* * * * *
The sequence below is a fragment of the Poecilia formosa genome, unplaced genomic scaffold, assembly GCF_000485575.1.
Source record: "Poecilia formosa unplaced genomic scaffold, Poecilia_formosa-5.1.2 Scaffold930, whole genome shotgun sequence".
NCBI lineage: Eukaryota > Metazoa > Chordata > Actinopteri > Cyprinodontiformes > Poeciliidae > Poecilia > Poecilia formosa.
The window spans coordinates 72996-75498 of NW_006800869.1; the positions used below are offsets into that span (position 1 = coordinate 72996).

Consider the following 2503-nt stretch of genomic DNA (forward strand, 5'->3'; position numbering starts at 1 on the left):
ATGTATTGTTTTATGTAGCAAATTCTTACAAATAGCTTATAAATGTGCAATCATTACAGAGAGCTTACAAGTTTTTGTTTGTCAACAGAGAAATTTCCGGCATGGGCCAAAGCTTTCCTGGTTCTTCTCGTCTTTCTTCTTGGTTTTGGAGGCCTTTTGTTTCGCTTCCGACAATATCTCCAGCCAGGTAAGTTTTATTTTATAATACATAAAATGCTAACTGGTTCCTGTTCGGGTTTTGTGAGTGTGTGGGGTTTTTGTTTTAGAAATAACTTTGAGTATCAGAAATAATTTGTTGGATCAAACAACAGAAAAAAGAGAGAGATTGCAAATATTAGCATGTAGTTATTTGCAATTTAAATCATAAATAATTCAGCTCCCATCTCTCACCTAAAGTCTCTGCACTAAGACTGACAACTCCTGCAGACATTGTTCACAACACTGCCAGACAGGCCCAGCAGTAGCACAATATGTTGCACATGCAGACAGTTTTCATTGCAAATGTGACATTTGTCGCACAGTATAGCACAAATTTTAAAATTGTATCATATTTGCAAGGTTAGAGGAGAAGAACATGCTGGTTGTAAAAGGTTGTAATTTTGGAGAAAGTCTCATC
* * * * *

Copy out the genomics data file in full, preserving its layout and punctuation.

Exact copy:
The sequence below is a fragment of the Poecilia formosa genome, unplaced genomic scaffold, assembly GCF_000485575.1.
Source record: "Poecilia formosa unplaced genomic scaffold, Poecilia_formosa-5.1.2 Scaffold930, whole genome shotgun sequence".
NCBI lineage: Eukaryota > Metazoa > Chordata > Actinopteri > Cyprinodontiformes > Poeciliidae > Poecilia > Poecilia formosa.
The window spans coordinates 72996-75498 of NW_006800869.1; the positions used below are offsets into that span (position 1 = coordinate 72996).

Consider the following 2503-nt stretch of genomic DNA (forward strand, 5'->3'; position numbering starts at 1 on the left):
ATGTATTGTTTTATGTAGCAAATTCTTACAAATAGCTTATAAATGTGCAATCATTACAGAGAGCTTACAAGTTTTTGTTTGTCAACAGAGAAATTTCCGGCATGGGCCAAAGCTTTCCTGGTTCTTCTCGTCTTTCTTCTTGGTTTTGGAGGCCTTTTGTTTCGCTTCCGACAATATCTCCAGCCAGGTAAGTTTTATTTTATAATACATAAAATGCTAACTGGTTCCTGTTCGGGTTTTGTGAGTGTGTGGGGTTTTTGTTTTAGAAATAACTTTGAGTATCAGAAATAATTTGTTGGATCAAACAACAGAAAAAAGAGAGAGATTGCAAATATTAGCATGTAGTTATTTGCAATTTAAATCATAAATAATTCAGCTCCCATCTCTCACCTAAAGTCTCTGCACTAAGACTGACAACTCCTGCAGACATTGTTCACAACACTGCCAGACAGGCCCAGCAGTAGCACAATATGTTGCACATGCAGACAGTTTTCATTGCAAATGTGACATTTGTCGCACAGTATAGCACAAATTTTAAAATTGTATCATATTTGCAAGGTTAGAGGAGAAGAACATGCTGGTTGTAAAAGGTTGTAATTTTGGAGAAAGTCTCATC